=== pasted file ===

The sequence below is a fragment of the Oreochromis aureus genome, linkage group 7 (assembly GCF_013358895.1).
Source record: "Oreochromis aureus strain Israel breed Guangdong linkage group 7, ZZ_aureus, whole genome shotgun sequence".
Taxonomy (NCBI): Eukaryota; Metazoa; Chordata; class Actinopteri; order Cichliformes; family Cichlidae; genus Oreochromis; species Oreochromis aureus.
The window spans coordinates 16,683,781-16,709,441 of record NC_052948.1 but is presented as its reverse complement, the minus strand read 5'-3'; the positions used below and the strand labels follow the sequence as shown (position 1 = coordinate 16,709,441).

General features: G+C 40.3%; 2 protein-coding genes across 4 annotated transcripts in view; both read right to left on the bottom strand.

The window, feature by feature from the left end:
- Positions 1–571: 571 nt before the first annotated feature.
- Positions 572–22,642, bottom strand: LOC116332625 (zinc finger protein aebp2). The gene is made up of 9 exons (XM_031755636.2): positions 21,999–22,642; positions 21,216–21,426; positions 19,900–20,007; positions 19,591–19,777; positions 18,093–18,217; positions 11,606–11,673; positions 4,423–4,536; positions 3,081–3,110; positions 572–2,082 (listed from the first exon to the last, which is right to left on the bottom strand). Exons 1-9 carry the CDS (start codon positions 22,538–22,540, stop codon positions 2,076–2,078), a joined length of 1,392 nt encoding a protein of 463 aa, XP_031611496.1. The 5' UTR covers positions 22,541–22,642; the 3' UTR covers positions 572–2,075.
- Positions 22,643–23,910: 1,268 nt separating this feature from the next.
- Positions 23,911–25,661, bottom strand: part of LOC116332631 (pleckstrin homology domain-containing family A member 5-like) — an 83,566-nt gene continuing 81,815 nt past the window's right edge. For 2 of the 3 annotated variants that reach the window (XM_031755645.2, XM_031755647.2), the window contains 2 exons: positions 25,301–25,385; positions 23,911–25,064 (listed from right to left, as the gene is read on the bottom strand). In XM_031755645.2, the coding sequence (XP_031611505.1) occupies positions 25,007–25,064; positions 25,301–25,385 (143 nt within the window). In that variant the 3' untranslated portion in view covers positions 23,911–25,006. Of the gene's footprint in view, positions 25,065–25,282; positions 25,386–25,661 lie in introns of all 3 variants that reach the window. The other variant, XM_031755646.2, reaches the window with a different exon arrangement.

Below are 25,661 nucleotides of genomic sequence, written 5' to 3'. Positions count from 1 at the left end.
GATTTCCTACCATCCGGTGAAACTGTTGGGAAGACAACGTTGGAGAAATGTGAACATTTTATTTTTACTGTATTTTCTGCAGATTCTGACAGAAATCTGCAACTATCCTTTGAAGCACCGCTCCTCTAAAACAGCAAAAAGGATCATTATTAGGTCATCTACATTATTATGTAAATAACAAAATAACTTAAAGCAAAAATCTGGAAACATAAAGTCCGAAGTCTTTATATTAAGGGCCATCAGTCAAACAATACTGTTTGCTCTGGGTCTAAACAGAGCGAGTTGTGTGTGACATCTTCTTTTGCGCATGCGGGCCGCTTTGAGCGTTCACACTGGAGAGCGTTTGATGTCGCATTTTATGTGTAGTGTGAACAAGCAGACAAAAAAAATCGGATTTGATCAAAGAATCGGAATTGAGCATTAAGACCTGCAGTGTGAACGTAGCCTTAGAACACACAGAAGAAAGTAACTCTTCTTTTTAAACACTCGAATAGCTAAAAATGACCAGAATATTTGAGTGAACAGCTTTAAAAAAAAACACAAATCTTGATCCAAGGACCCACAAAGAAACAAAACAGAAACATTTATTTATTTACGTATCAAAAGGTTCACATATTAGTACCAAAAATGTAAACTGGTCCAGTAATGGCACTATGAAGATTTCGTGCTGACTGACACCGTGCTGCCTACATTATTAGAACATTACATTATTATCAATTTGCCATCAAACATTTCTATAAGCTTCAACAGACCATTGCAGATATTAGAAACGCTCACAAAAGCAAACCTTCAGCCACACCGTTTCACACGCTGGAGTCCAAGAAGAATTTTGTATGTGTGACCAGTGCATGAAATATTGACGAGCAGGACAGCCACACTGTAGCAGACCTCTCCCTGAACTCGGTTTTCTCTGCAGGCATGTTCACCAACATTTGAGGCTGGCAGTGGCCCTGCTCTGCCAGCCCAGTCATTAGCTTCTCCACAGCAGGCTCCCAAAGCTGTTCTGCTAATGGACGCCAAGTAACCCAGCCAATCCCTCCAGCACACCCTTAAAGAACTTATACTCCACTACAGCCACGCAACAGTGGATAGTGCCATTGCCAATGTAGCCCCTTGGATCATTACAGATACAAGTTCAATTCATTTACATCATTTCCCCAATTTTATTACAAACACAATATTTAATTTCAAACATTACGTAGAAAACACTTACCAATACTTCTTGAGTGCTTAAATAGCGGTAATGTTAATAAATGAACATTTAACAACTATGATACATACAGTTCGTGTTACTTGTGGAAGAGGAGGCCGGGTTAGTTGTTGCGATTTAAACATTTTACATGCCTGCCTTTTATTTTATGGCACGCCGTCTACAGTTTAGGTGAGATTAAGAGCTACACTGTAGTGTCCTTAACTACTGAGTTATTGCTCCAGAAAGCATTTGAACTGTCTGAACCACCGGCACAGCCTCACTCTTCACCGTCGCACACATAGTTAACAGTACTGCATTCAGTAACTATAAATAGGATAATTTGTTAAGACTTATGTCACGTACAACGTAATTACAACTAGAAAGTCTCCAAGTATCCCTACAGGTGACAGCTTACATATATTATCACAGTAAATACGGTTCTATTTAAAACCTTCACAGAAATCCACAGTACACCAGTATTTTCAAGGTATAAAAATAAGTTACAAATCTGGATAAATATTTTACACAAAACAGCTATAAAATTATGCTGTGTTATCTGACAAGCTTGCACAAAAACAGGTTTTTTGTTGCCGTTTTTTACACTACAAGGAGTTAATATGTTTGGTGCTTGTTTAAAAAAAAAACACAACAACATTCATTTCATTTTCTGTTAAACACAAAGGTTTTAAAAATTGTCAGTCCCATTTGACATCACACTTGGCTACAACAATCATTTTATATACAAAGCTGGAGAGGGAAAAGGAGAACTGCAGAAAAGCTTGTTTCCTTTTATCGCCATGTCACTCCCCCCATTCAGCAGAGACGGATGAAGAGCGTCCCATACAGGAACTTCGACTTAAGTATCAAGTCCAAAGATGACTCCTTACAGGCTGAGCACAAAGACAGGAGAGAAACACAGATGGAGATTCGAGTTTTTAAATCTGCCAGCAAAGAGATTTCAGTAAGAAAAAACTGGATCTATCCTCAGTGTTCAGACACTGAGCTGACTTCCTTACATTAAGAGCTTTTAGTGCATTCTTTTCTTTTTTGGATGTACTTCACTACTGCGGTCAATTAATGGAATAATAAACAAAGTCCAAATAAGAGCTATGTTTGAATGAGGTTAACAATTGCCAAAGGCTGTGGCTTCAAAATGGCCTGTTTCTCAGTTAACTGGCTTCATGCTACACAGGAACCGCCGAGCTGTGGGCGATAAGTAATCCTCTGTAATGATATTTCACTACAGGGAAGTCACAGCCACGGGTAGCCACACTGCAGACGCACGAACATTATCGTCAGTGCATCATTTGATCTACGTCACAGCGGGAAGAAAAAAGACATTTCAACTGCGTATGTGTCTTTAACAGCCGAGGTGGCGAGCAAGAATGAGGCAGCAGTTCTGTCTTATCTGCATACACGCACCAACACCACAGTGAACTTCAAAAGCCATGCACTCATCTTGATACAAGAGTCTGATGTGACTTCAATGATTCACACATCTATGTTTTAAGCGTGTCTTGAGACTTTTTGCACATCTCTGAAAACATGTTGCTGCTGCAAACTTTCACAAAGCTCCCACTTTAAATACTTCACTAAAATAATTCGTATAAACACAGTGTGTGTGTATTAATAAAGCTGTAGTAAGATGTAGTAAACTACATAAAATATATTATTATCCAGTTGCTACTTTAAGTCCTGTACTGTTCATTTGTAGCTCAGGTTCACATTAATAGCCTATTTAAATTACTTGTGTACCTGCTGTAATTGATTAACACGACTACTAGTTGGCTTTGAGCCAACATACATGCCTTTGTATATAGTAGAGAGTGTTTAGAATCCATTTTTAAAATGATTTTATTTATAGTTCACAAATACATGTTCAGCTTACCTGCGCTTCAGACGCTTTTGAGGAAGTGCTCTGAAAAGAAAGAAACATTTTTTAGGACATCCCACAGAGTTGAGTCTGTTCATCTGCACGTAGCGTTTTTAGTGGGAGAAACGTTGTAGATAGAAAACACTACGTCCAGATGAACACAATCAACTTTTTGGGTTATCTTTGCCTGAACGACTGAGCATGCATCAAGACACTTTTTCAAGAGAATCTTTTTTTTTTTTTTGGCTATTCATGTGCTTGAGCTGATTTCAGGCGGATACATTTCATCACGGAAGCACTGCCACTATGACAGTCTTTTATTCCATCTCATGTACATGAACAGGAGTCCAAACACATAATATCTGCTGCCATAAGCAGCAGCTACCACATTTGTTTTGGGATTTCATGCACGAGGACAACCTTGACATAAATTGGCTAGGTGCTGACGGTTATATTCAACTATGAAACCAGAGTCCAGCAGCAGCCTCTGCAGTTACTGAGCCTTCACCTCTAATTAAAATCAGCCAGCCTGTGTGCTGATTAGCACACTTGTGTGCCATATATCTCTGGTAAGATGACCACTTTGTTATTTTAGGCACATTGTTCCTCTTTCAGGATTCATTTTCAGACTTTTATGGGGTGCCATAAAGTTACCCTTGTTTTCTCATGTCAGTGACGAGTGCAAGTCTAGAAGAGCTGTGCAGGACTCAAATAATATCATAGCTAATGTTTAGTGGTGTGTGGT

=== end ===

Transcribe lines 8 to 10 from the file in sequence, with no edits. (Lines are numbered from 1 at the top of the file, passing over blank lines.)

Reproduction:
- Positions 572–22,642, bottom strand: LOC116332625 (zinc finger protein aebp2). The gene is made up of 9 exons (XM_031755636.2): positions 21,999–22,642; positions 21,216–21,426; positions 19,900–20,007; positions 19,591–19,777; positions 18,093–18,217; positions 11,606–11,673; positions 4,423–4,536; positions 3,081–3,110; positions 572–2,082 (listed from the first exon to the last, which is right to left on the bottom strand). Exons 1-9 carry the CDS (start codon positions 22,538–22,540, stop codon positions 2,076–2,078), a joined length of 1,392 nt encoding a protein of 463 aa, XP_031611496.1. The 5' UTR covers positions 22,541–22,642; the 3' UTR covers positions 572–2,075.
- Positions 22,643–23,910: 1,268 nt separating this feature from the next.
- Positions 23,911–25,661, bottom strand: part of LOC116332631 (pleckstrin homology domain-containing family A member 5-like) — an 83,566-nt gene continuing 81,815 nt past the window's right edge. For 2 of the 3 annotated variants that reach the window (XM_031755645.2, XM_031755647.2), the window contains 2 exons: positions 25,301–25,385; positions 23,911–25,064 (listed from right to left, as the gene is read on the bottom strand). In XM_031755645.2, the coding sequence (XP_031611505.1) occupies positions 25,007–25,064; positions 25,301–25,385 (143 nt within the window). In that variant the 3' untranslated portion in view covers positions 23,911–25,006. Of the gene's footprint in view, positions 25,065–25,282; positions 25,386–25,661 lie in introns of all 3 variants that reach the window. The other variant, XM_031755646.2, reaches the window with a different exon arrangement.